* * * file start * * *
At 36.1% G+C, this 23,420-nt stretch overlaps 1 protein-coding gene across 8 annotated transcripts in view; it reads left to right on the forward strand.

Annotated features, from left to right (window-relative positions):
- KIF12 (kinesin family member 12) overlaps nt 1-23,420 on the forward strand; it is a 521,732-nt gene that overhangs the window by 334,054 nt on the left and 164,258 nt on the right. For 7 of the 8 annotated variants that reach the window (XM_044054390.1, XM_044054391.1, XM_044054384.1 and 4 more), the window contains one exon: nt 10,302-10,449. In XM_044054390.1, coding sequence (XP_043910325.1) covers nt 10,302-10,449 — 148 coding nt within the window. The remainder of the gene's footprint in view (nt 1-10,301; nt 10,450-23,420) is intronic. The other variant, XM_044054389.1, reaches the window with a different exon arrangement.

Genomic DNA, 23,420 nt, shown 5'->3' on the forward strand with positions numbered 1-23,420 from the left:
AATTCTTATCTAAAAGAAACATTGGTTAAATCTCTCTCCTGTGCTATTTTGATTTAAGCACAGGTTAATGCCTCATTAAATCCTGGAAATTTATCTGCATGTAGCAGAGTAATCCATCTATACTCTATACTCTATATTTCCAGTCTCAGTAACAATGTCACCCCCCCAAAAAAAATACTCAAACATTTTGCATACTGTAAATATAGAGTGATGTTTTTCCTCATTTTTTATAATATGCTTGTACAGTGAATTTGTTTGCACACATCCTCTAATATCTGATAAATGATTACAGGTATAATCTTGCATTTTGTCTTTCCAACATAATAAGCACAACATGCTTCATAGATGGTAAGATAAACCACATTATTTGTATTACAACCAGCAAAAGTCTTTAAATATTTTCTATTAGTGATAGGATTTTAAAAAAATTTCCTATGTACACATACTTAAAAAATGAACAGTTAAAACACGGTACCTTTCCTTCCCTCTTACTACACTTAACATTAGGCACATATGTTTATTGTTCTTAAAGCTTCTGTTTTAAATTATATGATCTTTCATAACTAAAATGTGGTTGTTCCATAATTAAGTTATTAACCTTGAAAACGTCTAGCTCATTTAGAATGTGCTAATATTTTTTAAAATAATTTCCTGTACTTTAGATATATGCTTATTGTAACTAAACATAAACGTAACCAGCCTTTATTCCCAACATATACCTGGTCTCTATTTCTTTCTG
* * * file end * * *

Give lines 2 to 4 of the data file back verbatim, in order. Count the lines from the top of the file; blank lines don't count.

Annotated features, from left to right (window-relative positions):
- KIF12 (kinesin family member 12) overlaps nt 1-23,420 on the forward strand; it is a 521,732-nt gene that overhangs the window by 334,054 nt on the left and 164,258 nt on the right. For 7 of the 8 annotated variants that reach the window (XM_044054390.1, XM_044054391.1, XM_044054384.1 and 4 more), the window contains one exon: nt 10,302-10,449. In XM_044054390.1, coding sequence (XP_043910325.1) covers nt 10,302-10,449 — 148 coding nt within the window. The remainder of the gene's footprint in view (nt 1-10,301; nt 10,450-23,420) is intronic. The other variant, XM_044054389.1, reaches the window with a different exon arrangement.

Genomic DNA, 23,420 nt, shown 5'->3' on the forward strand with positions numbered 1-23,420 from the left: